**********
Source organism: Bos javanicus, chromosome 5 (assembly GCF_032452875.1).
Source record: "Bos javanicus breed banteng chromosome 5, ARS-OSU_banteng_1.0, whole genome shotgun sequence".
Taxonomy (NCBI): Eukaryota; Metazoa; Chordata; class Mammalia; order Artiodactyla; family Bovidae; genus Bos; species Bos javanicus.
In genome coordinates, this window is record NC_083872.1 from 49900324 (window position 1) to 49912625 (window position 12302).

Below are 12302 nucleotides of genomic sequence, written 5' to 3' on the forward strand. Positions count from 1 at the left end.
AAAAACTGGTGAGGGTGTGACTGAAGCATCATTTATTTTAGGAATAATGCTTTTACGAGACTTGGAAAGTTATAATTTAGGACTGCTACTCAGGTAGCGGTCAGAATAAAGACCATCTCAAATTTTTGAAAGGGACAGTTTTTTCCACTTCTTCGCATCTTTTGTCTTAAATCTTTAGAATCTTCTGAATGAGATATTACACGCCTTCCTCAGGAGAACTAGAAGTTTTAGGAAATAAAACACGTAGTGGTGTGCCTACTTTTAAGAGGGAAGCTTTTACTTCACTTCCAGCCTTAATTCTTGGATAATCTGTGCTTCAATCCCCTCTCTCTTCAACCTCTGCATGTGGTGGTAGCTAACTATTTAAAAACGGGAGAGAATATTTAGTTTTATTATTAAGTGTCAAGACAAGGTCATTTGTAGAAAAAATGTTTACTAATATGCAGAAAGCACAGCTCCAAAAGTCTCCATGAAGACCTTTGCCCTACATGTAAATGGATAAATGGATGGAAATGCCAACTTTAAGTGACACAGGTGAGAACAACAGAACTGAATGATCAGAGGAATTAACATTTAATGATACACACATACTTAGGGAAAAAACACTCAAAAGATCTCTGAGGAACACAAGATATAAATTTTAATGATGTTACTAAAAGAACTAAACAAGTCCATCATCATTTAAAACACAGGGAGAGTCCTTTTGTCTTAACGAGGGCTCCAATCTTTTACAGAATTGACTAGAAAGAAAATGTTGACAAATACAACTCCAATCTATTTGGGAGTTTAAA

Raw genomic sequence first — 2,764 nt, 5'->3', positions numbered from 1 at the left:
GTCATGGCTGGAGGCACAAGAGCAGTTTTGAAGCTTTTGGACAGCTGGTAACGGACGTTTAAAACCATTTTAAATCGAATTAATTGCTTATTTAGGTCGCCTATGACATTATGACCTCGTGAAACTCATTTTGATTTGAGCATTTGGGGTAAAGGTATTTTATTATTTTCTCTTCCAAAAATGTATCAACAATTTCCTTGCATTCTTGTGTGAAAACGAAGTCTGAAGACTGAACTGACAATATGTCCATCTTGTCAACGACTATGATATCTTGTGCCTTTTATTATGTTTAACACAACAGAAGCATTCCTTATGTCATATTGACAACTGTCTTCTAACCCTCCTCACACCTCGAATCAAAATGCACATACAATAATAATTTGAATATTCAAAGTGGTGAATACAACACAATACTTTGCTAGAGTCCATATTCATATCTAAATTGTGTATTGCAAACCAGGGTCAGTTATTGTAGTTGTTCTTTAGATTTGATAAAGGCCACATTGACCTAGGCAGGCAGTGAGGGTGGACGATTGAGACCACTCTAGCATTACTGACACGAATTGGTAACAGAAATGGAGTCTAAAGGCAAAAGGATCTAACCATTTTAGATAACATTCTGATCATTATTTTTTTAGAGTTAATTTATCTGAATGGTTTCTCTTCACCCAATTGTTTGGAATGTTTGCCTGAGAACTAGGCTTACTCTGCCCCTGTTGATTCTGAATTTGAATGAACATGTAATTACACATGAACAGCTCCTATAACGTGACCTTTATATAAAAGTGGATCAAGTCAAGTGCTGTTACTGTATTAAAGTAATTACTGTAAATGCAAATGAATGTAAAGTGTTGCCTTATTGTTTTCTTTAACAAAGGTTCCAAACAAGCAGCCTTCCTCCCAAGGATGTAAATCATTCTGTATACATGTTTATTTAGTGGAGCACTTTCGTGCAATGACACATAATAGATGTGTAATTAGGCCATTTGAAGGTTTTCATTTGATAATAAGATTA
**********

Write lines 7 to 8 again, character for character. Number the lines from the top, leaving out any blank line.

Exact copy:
Raw genomic sequence first — 2,764 nt, 5'->3', positions numbered from 1 at the left:
GTCATGGCTGGAGGCACAAGAGCAGTTTTGAAGCTTTTGGACAGCTGGTAACGGACGTTTAAAACCATTTTAAATCGAATTAATTGCTTATTTAGGTCGCCTATGACATTATGACCTCGTGAAACTCATTTTGATTTGAGCATTTGGGGTAAAGGTATTTTATTATTTTCTCTTCCAAAAATGTATCAACAATTTCCTTGCATTCTTGTGTGAAAACGAAGTCTGAAGACTGAACTGACAATATGTCCATCTTGTCAACGACTATGATATCTTGTGCCTTTTATTATGTTTAACACAACAGAAGCATTCCTTATGTCATATTGACAACTGTCTTCTAACCCTCCTCACACCTCGAATCAAAATGCACATACAATAATAATTTGAATATTCAAAGTGGTGAATACAACACAATACTTTGCTAGAGTCCATATTCATATCTAAATTGTGTATTGCAAACCAGGGTCAGTTATTGTAGTTGTTCTTTAGATTTGATAAAGGCCACATTGACCTAGGCAGGCAGTGAGGGTGGACGATTGAGACCACTCTAGCATTACTGACACGAATTGGTAACAGAAATGGAGTCTAAAGGCAAAAGGATCTAACCATTTTAGATAACATTCTGATCATTATTTTTTTAGAGTTAATTTATCTGAATGGTTTCTCTTCACCCAATTGTTTGGAATGTTTGCCTGAGAACTAGGCTTACTCTGCCCCTGTTGATTCTGAATTTGAATGAACATGTAATTACACATGAACAGCTCCTATAACGTGACCTTTATATAAAAGTGGATCAAGTCAAGTGCTGTTACTGTATTAAAGTAATTACTGTAAATGCAAATGAATGTAAAGTGTTGCCTTATTGTTTTCTTTAACAAAGGTTCCAAACAAGCAGCCTTCCTCCCAAGGATGTAAATCATTCTGTATACATGTTTATTTAGTGGAGCACTTTCGTGCAATGACACATAATAGATGTGTAATTAGGCCATTTGAAGGTTTTCATTTGATAATAAGATTA